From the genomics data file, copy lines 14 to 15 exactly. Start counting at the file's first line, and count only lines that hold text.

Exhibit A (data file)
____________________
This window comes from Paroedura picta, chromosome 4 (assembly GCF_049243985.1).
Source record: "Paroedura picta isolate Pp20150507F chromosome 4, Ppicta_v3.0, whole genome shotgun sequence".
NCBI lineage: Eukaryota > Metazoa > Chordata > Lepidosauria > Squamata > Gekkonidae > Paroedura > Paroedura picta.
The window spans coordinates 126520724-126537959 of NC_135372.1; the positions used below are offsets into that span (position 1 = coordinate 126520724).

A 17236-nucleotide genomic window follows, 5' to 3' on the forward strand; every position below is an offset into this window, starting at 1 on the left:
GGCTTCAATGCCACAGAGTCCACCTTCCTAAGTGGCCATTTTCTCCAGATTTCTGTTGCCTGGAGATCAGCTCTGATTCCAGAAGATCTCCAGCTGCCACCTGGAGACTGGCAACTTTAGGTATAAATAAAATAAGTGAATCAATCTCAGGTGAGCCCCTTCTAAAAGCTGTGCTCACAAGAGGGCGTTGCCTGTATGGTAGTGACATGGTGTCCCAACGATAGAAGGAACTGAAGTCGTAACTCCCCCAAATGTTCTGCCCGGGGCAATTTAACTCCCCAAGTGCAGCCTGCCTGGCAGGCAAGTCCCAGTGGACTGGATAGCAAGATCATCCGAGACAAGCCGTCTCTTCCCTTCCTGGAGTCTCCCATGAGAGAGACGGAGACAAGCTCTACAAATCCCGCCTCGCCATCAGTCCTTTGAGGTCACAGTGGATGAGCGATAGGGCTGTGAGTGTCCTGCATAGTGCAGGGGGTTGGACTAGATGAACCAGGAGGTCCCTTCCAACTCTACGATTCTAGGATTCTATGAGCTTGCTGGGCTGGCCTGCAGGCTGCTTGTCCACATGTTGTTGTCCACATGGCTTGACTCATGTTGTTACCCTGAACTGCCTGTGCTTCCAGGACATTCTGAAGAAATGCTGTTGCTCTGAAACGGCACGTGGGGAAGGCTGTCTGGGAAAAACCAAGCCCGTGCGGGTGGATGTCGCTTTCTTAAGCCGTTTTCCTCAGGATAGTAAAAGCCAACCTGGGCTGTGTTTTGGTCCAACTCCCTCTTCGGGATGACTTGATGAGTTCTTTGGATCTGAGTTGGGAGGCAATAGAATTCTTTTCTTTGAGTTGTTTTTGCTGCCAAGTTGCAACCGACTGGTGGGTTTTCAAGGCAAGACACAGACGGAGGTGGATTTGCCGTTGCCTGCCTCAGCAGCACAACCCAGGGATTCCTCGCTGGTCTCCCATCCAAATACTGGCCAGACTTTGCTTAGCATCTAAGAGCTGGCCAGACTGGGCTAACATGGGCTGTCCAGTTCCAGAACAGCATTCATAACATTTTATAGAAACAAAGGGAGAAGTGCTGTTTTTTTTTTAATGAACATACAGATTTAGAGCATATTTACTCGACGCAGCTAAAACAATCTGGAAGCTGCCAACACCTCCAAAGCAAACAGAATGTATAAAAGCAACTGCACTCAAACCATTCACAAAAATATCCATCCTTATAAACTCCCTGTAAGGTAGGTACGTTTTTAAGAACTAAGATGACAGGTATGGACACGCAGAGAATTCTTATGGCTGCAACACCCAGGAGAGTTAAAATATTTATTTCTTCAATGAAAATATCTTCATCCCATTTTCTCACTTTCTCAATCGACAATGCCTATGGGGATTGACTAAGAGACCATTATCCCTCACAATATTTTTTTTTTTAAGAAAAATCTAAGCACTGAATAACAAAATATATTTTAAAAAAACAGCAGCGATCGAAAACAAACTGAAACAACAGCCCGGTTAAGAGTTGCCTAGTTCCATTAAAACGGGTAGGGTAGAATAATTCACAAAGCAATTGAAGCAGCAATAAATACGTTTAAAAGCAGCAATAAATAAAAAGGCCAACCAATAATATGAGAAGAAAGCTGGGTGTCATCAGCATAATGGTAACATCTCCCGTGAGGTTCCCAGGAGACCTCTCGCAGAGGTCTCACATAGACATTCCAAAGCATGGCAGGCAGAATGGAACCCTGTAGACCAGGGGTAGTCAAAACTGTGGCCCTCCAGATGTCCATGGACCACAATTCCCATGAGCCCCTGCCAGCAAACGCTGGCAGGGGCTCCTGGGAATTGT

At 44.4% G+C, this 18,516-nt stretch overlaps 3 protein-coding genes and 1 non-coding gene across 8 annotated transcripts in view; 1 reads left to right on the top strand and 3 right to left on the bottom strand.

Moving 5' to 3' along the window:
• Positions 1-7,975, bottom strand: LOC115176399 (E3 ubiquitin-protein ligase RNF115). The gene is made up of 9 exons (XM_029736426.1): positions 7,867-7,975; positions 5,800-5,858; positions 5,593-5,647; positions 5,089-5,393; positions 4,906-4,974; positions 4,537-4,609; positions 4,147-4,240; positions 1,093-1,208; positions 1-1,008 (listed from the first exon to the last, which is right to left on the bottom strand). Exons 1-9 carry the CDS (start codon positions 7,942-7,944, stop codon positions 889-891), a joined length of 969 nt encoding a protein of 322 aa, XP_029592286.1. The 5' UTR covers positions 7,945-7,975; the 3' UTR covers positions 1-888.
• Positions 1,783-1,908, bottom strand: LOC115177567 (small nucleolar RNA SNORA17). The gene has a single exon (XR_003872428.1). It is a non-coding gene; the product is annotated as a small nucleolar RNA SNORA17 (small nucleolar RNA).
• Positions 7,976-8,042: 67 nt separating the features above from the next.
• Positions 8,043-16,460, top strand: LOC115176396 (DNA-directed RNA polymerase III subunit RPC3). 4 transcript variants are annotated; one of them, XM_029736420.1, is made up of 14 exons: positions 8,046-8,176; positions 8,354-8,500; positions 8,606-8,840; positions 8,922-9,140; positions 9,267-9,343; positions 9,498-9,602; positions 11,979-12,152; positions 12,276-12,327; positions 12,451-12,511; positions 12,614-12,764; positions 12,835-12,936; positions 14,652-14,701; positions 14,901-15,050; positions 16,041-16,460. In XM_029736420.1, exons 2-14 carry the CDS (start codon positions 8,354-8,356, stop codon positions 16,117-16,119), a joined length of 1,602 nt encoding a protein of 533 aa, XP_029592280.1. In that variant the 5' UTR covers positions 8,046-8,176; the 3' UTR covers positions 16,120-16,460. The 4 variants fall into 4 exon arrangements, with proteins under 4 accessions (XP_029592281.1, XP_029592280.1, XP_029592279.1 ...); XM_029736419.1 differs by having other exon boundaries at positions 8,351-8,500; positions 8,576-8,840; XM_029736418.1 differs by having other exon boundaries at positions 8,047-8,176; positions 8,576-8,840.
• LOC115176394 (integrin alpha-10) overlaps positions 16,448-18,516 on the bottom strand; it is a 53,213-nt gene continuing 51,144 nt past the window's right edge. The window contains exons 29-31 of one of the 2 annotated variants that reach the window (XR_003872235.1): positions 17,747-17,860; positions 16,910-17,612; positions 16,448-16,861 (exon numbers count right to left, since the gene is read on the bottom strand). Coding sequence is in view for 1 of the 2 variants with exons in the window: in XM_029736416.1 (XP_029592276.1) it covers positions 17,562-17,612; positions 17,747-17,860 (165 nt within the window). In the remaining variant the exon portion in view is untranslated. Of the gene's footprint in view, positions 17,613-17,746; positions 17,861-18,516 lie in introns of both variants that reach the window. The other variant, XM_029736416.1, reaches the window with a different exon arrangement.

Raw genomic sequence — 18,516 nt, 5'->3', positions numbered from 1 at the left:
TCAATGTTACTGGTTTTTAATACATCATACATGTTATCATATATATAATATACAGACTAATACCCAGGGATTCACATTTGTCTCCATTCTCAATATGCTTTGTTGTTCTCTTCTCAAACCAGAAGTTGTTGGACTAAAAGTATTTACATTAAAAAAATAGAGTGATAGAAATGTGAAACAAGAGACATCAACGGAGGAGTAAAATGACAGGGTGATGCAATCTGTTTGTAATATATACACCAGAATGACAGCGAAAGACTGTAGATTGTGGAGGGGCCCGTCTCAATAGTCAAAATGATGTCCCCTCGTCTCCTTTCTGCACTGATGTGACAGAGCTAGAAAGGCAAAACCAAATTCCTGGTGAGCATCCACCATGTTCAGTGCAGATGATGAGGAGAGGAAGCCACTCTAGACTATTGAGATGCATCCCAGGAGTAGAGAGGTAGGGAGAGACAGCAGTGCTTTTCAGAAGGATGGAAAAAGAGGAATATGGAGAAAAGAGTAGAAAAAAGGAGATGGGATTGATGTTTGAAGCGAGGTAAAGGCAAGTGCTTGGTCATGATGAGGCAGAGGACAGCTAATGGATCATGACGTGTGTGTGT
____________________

Raw genomic sequence — 18,516 nt, 5'->3', positions numbered from 1 at the left:
TCAATGTTACTGGTTTTTAATACATCATACATGTTATCATATATATAATATACAGACTAATACCCAGGGATTCACATTTGTCTCCATTCTCAATATGCTTTGTTGTTCTCTTCTCAAACCAGAAGTTGTTGGACTAAAAGTATTTACATTAAAAAAATAGAGTGATAGAAATGTGAAACAAGAGACATCAACGGAGGAGTAAAATGACAGGGTGATGCAATCTGTTTGTAATATATACACCAGAATGACAGCGAAAGACTGTAGATTGTGGAGGGGCCCGTCTCAATAGTCAAAATGATGTCCCCTCGTCTCCTTTCTGCACTGATGTGACAGAGCTAGAAAGGCAAAACCAAATTCCTGGTGAGCATCCACCATGTTCAGTGCAGATGATGAGGAGAGGAAGCCACTCTAGACTATTGAGATGCATCCCAGGAGTAGAGAGGTAGGGAGAGACAGCAGTGCTTTTCAGAAGGATGGAAAAAGAGGAATATGGAGAAAAGAGTAGAAAAAAGGAGATGGGATTGATGTTTGAAGCGAGGTAAAGGCAAGTGCTTGGTCATGATGAGGCAGAGGACAGCTAATGGATCATGACGTGTGTGTGT